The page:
Children as young as six have been treated for cannabis addiction in Manchester, a drugs expert has said.
Drug specialists also reported regularly seeing addicts aged eight and nine referred to them.
They said the children suffered from paranoia, sleeplessness, anxiety, depression and schizophrenia.
One drugs worker said the youngest child he had dealt with was six – and that addiction was usually just one of a series of problems youngsters face.
More than 90,000 children in Scotland live in “severe poverty”, according to a study by Save the Children (STC).
The charity has classified that just under 10% of the country’s one million youngsters as living in its worst poverty bracket.
It comprises children aged 15 or under living with two parents who bring home less than £7,000 a year after paying for housing costs.
The statistic is in the charity’s Living Below the Radar report.
STC’s findings, which were published on Tuesday, suggest that one third of children in severe poverty cannot afford play equipment such as a bike or a football, while a quarter miss out on going to toddler or play groups once a week.
The report also found that about 20% of the under-privileged youngsters cannot afford to celebrate occasions like Christmas or birthdays.
Violence is seen as a “major problem for young people” by more than 80% of 11 to 16-year-olds, according to a survey for a children’s charity.
The NSPCC survey found that 42% of children had been hit, punched or kicked at secondary school.
Three-quarters had been bullied at school, while one in four had seen adults in the family being violent.
The charity wants Gordon Brown to use his first 100 days as prime minister to tackle violence against children.
According to the survey, large number of UK youngsters were witnesses to violence, with 59% saying they had seen violence or bullying between young people on the street.
Children are struggling to make friends at school because they spend too long playing computer games and listening to MP3 players, according to teachers.
An increase in “solitary pastimes” has damaged children’s social skills and fuelled feelings of loneliness among a generation of young people, they say.
The findings, in a survey of primary teachers by Save The Children, come amid growing concerns that the toxic mix of modern life, including exposure to electronic entertainment, junk food and over-competitive schooling, is poisoning childhood.
More than 70 per cent of teachers said that increased use of games consoles, mobile phones, the internet and MP3 players has harmed children’s ability to interact with their peers.
A third said that, since they started teaching, they had seen an increase in the number of pupils who struggle to make friends and more children who stand alone in the playground or classroom.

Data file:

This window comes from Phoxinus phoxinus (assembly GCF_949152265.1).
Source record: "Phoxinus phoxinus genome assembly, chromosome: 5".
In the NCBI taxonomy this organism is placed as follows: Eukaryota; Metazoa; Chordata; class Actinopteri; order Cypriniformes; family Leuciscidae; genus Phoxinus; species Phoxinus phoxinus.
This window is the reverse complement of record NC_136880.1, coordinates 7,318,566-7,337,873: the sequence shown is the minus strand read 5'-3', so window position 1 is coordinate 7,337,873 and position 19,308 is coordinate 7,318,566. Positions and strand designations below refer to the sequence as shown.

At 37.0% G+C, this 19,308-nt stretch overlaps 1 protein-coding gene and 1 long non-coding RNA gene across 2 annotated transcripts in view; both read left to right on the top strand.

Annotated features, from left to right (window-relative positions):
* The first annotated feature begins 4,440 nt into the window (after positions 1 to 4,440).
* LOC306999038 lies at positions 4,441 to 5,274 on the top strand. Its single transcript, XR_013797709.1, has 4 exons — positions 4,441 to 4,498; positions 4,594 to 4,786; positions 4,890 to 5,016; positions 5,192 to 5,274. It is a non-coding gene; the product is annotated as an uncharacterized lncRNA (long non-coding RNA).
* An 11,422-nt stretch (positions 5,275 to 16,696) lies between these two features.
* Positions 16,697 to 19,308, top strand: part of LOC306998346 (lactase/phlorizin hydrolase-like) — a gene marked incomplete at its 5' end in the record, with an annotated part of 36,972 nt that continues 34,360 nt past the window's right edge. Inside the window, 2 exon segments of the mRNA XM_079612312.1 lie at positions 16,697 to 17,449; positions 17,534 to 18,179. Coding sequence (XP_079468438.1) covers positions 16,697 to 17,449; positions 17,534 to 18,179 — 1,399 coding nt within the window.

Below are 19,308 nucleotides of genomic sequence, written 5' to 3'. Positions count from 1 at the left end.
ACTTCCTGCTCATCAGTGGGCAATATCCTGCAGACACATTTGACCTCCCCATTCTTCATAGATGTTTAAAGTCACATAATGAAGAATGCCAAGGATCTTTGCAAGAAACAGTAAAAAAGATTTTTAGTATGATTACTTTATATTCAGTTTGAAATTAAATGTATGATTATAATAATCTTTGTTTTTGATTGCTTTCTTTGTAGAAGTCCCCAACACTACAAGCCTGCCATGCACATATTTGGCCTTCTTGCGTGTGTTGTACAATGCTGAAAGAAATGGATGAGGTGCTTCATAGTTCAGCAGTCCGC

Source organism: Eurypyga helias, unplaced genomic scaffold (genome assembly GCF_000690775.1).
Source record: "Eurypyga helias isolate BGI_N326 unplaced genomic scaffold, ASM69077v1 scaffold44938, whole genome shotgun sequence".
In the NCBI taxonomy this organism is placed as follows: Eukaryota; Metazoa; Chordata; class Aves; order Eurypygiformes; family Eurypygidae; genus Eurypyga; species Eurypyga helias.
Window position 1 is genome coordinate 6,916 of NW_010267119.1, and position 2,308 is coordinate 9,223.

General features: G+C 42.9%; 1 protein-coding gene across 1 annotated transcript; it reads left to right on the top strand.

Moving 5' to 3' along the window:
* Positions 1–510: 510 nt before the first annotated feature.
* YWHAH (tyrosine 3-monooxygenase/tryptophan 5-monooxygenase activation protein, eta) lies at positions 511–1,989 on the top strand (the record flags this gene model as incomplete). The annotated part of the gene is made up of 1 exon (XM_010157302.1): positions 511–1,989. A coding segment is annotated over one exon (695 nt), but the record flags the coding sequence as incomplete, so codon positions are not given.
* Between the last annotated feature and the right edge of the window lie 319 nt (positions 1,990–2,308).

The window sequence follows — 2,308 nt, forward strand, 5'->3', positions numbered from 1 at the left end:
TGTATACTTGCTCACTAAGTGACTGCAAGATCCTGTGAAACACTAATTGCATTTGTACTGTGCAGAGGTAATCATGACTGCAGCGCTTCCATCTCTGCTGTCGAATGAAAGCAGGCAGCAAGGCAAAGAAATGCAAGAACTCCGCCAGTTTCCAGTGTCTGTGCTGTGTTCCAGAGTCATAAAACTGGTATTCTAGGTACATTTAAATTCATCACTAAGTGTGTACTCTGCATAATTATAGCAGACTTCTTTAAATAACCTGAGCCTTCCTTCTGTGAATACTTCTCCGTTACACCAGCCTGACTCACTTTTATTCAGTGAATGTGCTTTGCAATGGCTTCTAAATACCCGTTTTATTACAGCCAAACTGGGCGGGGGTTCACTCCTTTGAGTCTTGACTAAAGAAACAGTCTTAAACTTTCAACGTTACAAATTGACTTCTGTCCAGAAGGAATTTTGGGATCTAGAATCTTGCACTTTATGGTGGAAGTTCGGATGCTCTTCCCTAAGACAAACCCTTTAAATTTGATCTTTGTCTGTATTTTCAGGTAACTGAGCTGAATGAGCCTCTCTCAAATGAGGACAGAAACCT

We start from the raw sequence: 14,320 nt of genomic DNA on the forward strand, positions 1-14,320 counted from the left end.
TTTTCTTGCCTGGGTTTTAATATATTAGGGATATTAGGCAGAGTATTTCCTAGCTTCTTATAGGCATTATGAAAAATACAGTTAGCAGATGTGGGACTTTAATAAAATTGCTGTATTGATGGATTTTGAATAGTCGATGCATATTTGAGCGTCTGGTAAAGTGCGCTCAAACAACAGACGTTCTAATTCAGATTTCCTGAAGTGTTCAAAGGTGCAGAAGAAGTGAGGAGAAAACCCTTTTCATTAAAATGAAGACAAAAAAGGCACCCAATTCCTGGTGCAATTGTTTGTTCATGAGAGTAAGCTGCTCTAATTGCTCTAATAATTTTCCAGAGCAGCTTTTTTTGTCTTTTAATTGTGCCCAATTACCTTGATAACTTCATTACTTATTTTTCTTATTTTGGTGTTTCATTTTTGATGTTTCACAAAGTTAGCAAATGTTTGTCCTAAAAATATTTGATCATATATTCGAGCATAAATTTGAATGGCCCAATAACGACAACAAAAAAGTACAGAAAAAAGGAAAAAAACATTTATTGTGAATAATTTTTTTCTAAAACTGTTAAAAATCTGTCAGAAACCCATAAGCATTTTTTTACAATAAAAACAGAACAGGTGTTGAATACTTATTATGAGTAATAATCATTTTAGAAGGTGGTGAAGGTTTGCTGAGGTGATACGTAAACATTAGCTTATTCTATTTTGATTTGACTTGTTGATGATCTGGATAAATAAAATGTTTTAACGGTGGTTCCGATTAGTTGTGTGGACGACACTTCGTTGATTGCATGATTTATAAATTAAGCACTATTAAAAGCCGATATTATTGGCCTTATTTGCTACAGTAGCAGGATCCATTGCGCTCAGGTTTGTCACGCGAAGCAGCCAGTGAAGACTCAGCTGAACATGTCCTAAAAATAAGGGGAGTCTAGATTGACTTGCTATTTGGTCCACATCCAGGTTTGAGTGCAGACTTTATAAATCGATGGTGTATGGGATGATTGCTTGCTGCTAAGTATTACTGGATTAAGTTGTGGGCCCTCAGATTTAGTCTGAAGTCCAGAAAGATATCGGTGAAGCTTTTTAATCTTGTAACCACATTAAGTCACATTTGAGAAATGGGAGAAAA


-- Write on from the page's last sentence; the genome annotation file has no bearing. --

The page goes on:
Britain has the second highest child death rate among the 24 richest countries in the world, with infants in the UK twice as likely to die before the age of five as children in Sweden, a study has shown.
The researchers, from Dundee University, who link relatively high infant mortality with income inequality, found that in the UK the gap between the haves and the have-nots was the third biggest among the 24 countries. They calculated that the top 20 per cent of people in the UK have more than 2.5 times the income of the bottom 40 per cent, almost double the difference in Japan.
Their work, which is reported this week in the Journal of Public Health, analysed Unicef data on child mortality and income inequality. The study comes 14 years after the UK and other “Anglo-American” rich countries were strongly criticised in a Unicef study on child neglect in wealthy nations. That study did not report on child death rates but at that time the UK ranked 15th for child mortality;the new research shows it has now dropped to joint 22nd, just above the US.
One in three secondary school pupils is skipping school.
Although ministers have spent £1billion trying to tackle truancy, figures show that almost a million children, aged 11 and over, dodged some of their lessons in the last school year.
Almost 220,000 “persistent absentees” miss the equivalent of nearly two days a week through truancy, illness or term-time holidays.
And the problem is much worse than previously thought. A new system of collecting data has found that truancy levels are 18 per cent higher than previous Government statistics showed. The difference amounts to an extra 7,000 skipping school every day.
A shock rise in child poverty and income inequality has forced the UK government to abandon its strategy of raising social security payments to ensure poor families’ incomes keep pace with the rest of society.
Official figures on Tuesday showed the government way off course in its ambition to halve the number of children living in households below the poverty line between 1998-99 and 2010-11.
In 2005-06, 2.8m children lived in households with incomes below 60 per cent of the national median, the government’s preferred measured of relative poverty, an unexpected increase of 100,000 over 2004-05.